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NASCAR to restrict drivers exiting cars after Ward death

NEW YORK--In the wake of the death of 20-year-old racer Kevin Ward, NASCAR Friday implemented a new rule restricting drivers from exiting their cars during races except in cases of emergency.

The new rule was announced at Michigan International Speedway, venue for Sunday's elite-level Sprint Cup race, but will apply to all of the racing series that NASCAR sanctions.

It comes six days after three-time Sprint Cup champion Tony Stewart struck and killed Ward — who had left his damaged vehicle in mid-race — during a low-level dirt-track race at Canandaigua Motorsports Park in New York.

Under the new rule, a driver in a damaged or stopped vehicle should stay in the car “unless extenuating emergency conditions exist with the racecar (i.e. fire, smoke in cockpit, etc.).”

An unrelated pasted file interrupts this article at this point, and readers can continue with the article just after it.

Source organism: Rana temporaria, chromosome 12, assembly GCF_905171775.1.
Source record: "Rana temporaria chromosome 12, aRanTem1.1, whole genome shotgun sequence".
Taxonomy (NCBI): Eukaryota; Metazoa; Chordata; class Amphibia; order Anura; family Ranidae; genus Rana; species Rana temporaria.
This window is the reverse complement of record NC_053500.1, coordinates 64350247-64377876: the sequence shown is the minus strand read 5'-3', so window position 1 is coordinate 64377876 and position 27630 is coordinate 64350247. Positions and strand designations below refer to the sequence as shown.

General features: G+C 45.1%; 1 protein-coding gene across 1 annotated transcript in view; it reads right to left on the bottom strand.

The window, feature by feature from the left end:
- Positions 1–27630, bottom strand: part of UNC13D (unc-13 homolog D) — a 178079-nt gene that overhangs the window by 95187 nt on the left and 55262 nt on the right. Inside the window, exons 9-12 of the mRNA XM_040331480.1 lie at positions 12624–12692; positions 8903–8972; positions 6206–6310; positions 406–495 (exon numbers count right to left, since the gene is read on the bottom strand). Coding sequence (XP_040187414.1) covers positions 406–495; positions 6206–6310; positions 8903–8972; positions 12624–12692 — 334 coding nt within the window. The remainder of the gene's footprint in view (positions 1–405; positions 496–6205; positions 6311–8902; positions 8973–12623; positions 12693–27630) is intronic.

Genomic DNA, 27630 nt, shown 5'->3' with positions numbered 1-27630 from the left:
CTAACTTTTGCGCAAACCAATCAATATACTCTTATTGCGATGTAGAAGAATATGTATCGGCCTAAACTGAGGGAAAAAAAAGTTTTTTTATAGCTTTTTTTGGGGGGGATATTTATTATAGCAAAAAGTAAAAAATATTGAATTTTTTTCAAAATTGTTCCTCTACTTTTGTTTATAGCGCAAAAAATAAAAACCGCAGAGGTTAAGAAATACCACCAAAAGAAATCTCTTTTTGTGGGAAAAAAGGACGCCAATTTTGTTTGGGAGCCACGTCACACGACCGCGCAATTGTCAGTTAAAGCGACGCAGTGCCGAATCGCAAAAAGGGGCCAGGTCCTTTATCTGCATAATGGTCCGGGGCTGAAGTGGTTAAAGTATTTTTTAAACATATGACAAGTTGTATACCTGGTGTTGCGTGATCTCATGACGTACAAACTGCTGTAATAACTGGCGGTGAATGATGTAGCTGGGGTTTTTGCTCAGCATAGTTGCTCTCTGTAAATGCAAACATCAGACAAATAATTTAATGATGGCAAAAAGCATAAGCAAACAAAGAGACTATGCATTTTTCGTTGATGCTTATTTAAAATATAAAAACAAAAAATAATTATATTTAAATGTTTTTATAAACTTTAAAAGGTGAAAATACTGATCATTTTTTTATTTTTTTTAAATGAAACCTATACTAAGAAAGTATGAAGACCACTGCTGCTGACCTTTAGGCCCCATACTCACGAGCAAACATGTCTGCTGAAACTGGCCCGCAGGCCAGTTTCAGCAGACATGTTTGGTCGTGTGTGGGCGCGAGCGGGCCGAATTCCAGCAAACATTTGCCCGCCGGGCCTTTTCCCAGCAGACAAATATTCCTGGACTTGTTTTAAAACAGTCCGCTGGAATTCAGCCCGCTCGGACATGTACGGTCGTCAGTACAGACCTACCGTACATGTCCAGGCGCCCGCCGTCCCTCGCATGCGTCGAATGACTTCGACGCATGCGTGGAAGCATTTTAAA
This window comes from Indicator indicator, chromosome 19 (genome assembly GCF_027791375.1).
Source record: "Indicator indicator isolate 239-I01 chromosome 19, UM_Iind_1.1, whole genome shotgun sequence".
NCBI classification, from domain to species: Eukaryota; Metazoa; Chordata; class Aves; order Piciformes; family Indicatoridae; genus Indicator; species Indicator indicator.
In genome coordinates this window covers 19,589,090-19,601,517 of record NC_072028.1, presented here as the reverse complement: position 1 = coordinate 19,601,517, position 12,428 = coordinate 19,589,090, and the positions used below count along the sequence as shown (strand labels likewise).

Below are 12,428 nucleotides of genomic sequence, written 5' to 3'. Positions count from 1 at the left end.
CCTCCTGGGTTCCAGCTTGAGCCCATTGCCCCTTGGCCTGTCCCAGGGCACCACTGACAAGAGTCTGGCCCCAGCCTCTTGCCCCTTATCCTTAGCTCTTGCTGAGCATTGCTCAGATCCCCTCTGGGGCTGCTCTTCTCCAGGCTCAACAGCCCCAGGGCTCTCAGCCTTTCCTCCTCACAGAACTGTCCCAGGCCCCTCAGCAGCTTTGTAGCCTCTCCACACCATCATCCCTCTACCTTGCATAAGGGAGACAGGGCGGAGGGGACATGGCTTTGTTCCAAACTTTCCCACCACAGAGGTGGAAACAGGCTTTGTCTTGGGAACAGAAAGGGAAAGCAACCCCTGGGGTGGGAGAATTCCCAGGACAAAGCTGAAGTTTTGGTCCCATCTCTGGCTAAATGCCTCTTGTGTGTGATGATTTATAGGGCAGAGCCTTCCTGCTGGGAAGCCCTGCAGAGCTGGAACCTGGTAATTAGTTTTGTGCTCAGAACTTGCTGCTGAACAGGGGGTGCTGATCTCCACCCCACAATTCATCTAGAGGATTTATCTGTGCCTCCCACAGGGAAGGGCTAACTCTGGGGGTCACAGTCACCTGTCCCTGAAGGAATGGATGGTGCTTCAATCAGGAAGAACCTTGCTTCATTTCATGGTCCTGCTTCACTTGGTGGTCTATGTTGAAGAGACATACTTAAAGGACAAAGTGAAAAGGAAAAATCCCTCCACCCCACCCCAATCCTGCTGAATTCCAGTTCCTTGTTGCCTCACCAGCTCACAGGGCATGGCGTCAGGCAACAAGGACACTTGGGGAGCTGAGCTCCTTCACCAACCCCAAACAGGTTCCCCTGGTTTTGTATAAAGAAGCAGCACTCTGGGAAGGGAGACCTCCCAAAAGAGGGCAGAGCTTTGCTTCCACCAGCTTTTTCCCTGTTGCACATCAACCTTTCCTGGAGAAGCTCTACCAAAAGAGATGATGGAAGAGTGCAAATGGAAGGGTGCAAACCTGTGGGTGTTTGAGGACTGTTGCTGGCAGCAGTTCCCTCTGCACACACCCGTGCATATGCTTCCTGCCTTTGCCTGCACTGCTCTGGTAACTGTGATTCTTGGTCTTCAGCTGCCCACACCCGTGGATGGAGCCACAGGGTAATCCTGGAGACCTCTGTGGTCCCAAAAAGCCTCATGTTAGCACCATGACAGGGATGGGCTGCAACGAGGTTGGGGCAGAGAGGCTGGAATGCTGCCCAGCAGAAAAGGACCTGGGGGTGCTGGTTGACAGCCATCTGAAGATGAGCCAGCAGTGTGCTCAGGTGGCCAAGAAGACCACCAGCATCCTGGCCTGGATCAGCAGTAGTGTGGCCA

Once safety personnel clear a driver to leave a vehicle, the driver should go where instructed and stay away from the track and moving cars.

The rule also stipulates that vehicles still running “should slow down to a cautious speed ... use extreme care as they approach an incident scene and follow any directions given by safety personnel or a NASCAR/track official.”

Drivers who don't follow the new procedure will be subject to sanctions, NASCAR vice president of competition Robin Pemberton said.

Ward was killed on Aug. 9 after he had left his car and was walking down the track during the caution period.

Stewart had previously bumped Ward's car, knocking him out of the race.

Stewart hasn't raced since the incident, pulling out of last Sunday's Sprint Cup race at Watkins Glen in New York and this weekend's race in Michigan, and also putting his participation in some lower-level races on hold.

Authorities in New York state said this week they expected their investigation into Ward's death to continue for at least two more weeks.

Police said Monday they had found “no criminal behavior” on the part of Stewart, but they were still soliciting witnesses and video to aid their investigation.

Funeral services were held Thursday for Ward in Turin, New York, where he attended high school.

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